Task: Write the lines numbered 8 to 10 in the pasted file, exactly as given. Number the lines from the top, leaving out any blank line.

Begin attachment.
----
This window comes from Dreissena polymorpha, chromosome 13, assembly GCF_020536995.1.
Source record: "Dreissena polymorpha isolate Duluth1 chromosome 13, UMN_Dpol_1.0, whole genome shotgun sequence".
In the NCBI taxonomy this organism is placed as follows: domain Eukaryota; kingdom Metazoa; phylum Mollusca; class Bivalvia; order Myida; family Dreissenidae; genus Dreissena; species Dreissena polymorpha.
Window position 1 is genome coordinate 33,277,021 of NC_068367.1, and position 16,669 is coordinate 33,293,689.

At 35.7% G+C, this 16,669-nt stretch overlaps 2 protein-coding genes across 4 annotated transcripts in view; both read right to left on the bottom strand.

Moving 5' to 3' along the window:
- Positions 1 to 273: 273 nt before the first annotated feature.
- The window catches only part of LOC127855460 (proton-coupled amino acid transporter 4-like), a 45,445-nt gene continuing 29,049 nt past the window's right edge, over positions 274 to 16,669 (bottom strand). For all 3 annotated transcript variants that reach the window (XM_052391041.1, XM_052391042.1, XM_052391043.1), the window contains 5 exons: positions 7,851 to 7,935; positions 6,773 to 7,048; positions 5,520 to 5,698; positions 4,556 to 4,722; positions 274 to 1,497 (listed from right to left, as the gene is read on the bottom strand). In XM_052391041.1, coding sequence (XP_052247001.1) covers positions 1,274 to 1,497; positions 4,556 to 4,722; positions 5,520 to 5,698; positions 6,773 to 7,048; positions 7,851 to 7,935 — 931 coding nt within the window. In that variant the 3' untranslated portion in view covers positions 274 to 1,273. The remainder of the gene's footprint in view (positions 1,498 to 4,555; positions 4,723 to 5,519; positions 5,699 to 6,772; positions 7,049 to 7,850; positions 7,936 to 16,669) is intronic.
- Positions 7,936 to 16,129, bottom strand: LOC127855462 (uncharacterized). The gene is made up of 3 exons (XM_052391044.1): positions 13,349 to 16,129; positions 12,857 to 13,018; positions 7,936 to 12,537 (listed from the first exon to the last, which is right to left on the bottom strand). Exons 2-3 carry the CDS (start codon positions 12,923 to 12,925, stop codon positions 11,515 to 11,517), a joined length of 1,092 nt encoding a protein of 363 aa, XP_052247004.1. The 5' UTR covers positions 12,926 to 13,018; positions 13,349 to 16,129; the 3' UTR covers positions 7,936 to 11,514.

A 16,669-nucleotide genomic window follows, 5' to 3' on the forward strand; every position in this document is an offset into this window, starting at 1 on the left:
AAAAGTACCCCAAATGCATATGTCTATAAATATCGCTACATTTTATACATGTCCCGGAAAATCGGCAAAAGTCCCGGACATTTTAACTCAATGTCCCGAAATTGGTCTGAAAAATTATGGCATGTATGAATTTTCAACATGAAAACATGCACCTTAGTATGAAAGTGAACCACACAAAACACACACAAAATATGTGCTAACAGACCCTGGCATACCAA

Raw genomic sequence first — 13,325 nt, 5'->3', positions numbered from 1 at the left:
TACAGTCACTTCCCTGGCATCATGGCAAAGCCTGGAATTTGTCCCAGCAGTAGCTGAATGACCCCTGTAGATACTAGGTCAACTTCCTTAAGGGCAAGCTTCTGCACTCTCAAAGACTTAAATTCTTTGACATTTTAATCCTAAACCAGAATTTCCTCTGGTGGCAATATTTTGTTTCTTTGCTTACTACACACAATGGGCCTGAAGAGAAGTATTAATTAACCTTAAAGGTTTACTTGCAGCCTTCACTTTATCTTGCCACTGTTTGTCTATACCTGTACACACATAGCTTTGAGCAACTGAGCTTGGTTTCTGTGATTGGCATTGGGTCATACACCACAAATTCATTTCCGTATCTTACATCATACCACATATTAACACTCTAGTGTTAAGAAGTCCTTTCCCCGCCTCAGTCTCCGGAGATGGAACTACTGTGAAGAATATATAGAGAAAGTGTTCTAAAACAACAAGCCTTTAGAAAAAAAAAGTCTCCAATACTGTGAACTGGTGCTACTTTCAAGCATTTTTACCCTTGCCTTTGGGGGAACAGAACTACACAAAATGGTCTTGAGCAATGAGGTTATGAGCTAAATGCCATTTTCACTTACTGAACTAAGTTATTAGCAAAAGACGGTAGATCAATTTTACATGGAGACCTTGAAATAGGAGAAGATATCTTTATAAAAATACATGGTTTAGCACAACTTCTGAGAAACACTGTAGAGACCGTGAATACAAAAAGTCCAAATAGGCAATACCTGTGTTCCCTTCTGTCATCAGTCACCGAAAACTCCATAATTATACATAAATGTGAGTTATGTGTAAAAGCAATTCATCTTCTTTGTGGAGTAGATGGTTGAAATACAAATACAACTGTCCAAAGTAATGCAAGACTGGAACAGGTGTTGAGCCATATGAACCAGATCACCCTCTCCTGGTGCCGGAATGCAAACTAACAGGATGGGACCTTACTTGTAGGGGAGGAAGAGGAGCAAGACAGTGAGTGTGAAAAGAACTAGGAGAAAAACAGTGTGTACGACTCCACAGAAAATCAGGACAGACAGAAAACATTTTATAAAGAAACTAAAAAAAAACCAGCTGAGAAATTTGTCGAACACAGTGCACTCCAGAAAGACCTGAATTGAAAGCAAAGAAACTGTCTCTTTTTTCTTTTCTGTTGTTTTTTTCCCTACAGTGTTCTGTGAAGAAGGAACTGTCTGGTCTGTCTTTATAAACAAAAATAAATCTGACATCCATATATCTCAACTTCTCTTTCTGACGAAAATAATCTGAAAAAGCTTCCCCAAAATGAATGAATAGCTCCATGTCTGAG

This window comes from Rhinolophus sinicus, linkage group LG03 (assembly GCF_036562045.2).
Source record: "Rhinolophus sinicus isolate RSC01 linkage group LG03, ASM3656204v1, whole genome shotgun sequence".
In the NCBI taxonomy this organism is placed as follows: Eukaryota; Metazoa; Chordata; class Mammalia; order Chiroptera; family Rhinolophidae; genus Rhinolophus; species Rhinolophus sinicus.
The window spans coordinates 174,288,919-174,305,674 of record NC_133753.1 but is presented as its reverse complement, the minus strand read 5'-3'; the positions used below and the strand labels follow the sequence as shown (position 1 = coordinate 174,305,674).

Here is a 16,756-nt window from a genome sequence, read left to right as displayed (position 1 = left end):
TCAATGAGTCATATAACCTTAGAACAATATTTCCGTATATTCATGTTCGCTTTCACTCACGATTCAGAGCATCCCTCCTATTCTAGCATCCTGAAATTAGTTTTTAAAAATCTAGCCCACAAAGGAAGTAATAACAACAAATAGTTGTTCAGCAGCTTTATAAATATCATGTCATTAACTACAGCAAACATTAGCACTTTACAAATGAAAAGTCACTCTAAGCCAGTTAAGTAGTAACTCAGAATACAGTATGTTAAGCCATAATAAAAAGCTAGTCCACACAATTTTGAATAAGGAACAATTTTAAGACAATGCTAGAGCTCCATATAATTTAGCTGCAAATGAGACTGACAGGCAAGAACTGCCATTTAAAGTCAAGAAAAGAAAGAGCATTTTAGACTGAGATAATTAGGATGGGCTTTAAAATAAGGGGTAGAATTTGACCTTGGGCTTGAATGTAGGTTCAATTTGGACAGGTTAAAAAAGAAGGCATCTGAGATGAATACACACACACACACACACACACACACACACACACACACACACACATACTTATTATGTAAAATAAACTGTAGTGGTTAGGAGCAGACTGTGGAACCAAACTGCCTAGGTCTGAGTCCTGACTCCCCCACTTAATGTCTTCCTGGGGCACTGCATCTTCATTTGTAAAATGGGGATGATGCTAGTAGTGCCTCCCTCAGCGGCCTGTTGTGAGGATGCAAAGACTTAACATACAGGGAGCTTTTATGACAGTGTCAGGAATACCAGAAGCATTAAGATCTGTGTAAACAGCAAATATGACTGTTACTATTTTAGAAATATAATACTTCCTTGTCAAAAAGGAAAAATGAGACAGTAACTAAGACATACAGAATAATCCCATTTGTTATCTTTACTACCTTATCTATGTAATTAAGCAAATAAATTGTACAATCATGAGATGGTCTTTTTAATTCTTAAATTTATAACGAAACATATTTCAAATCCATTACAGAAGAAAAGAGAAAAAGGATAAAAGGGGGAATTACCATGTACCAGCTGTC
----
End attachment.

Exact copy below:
- The window catches only part of LOC127855460 (proton-coupled amino acid transporter 4-like), a 45,445-nt gene continuing 29,049 nt past the window's right edge, over positions 274 to 16,669 (bottom strand). For all 3 annotated transcript variants that reach the window (XM_052391041.1, XM_052391042.1, XM_052391043.1), the window contains 5 exons: positions 7,851 to 7,935; positions 6,773 to 7,048; positions 5,520 to 5,698; positions 4,556 to 4,722; positions 274 to 1,497 (listed from right to left, as the gene is read on the bottom strand). In XM_052391041.1, coding sequence (XP_052247001.1) covers positions 1,274 to 1,497; positions 4,556 to 4,722; positions 5,520 to 5,698; positions 6,773 to 7,048; positions 7,851 to 7,935 — 931 coding nt within the window. In that variant the 3' untranslated portion in view covers positions 274 to 1,273. The remainder of the gene's footprint in view (positions 1,498 to 4,555; positions 4,723 to 5,519; positions 5,699 to 6,772; positions 7,049 to 7,850; positions 7,936 to 16,669) is intronic.
- Positions 7,936 to 16,129, bottom strand: LOC127855462 (uncharacterized). The gene is made up of 3 exons (XM_052391044.1): positions 13,349 to 16,129; positions 12,857 to 13,018; positions 7,936 to 12,537 (listed from the first exon to the last, which is right to left on the bottom strand). Exons 2-3 carry the CDS (start codon positions 12,923 to 12,925, stop codon positions 11,515 to 11,517), a joined length of 1,092 nt encoding a protein of 363 aa, XP_052247004.1. The 5' UTR covers positions 12,926 to 13,018; positions 13,349 to 16,129; the 3' UTR covers positions 7,936 to 11,514.

A 16,669-nucleotide genomic window follows, 5' to 3' on the forward strand; every position in this document is an offset into this window, starting at 1 on the left: